The US government’s National Institute of Standards and Technology (NIST) has announced a new technique that uses a magnetometer in a cell phone to accurately measure blood glucose levels. This technology takes advantage of the magnetometer present in most modern mobile phones, which is typically used for navigation purposes, but has other potential applications. The researchers believe that this method could be extended to measure various molecules and biomarkers in the blood.

In a proof-of-concept study, the researchers attached a small well containing a solution, instead of blood, and a strip of hydrogel to a cell phone. The hydrogel, a porous material that swells when placed in water, is designed to respond to glucose levels and pH levels by expanding and contracting. Changes in pH levels can indicate various disorders. The movement of magnetic particles within the hydrogel in response to changes in glucose levels caused corresponding changes in the strength of the magnetic field detected by the magnetometer in the cell phone.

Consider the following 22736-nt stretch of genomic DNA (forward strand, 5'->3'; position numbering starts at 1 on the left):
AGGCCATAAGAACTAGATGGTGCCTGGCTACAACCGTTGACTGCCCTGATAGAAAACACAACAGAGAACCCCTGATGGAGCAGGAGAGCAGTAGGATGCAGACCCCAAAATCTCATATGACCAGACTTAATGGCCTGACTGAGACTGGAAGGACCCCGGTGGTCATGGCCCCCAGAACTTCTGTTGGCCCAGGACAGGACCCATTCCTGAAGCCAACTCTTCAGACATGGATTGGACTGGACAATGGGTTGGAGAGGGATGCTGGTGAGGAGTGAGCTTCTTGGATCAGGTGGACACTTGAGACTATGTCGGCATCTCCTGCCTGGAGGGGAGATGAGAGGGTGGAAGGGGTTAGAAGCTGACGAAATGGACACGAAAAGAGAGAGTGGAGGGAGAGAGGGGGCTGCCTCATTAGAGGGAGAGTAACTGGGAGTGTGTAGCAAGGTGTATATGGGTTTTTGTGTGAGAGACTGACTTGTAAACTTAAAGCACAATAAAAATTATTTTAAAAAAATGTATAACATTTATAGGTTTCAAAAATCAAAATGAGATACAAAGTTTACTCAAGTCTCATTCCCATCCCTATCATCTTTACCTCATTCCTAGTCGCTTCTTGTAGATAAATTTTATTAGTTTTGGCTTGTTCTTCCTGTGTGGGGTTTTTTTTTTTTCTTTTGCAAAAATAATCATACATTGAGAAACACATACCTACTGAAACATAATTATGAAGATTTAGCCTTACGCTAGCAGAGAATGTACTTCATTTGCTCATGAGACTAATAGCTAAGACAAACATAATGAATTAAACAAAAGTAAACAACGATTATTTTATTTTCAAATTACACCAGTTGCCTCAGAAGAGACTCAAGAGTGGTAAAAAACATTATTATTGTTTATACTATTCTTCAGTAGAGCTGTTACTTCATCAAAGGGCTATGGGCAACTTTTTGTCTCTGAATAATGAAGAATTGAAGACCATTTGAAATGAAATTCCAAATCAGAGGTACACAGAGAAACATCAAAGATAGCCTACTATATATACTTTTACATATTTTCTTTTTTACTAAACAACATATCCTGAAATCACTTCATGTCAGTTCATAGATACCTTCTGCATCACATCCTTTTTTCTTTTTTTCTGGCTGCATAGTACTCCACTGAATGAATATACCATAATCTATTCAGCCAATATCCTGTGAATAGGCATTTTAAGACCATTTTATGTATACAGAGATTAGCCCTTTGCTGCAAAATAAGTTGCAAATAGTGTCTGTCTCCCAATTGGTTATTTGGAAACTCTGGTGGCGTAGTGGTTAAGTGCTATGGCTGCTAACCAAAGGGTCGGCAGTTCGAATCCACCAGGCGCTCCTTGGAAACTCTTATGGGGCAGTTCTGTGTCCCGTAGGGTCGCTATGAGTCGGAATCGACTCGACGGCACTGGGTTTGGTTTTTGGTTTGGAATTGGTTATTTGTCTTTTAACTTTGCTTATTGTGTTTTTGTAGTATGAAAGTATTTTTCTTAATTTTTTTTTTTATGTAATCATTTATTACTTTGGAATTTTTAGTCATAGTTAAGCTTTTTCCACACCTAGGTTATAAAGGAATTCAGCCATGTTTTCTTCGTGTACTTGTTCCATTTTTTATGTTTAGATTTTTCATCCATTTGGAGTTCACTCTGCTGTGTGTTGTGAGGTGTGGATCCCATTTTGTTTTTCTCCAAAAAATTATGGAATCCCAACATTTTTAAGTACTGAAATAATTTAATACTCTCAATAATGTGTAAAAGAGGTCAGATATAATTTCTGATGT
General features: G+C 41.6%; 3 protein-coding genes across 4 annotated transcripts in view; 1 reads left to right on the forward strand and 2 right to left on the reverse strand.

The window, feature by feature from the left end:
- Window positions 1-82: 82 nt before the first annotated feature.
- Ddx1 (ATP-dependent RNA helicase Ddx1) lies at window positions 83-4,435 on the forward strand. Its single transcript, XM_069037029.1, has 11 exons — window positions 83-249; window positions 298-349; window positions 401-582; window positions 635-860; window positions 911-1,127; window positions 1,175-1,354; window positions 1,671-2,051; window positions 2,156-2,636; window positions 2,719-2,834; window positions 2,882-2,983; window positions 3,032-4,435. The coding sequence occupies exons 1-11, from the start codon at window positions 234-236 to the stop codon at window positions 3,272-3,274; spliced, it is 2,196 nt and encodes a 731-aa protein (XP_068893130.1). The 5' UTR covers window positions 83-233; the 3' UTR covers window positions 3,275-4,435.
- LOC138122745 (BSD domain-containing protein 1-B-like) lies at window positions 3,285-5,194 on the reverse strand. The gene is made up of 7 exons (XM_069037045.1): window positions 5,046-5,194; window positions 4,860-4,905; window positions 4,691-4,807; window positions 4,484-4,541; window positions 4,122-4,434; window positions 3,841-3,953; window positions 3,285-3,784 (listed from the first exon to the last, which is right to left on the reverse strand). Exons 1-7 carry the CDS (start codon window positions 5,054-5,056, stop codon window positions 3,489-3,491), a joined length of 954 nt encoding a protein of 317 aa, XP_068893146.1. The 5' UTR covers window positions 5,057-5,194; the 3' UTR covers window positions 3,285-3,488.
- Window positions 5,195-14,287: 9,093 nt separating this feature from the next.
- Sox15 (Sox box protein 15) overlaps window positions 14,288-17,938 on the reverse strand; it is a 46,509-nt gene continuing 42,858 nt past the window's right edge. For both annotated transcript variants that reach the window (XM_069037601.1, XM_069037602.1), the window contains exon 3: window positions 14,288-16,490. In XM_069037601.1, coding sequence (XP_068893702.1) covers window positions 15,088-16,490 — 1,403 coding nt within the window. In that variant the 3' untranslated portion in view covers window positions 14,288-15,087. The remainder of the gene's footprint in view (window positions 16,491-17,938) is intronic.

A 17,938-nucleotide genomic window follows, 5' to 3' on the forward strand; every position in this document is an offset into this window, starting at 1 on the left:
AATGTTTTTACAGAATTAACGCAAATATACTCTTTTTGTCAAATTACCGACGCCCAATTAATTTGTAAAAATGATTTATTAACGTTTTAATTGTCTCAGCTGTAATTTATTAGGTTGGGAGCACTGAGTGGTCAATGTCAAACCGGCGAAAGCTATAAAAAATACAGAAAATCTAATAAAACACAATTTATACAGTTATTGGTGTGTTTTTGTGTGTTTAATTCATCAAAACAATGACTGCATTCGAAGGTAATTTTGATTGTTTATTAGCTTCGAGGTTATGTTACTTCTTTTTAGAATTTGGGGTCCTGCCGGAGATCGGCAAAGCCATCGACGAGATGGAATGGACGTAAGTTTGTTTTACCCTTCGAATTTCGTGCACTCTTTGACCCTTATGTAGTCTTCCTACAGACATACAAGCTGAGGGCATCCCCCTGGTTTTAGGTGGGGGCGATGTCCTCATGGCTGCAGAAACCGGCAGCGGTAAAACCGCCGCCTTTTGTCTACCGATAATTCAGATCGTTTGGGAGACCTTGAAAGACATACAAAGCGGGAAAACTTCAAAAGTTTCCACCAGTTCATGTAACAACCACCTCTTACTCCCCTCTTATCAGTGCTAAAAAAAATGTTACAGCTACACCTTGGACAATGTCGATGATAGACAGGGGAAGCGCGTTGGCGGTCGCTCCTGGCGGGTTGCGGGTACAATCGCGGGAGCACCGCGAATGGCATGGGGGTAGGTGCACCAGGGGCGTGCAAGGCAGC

The smart hydrogels used in this study are cost-effective and relatively simple to create, making them viable for low-cost test kits that can be connected to a smartphone app to measure blood glucose levels. The results of this research were published in the journal Nature Communications. This innovative use of a smartphone magnetometer has the potential to provide a low-cost alternative for blood glucose monitoring compared to existing options.

By Samantha Johnson

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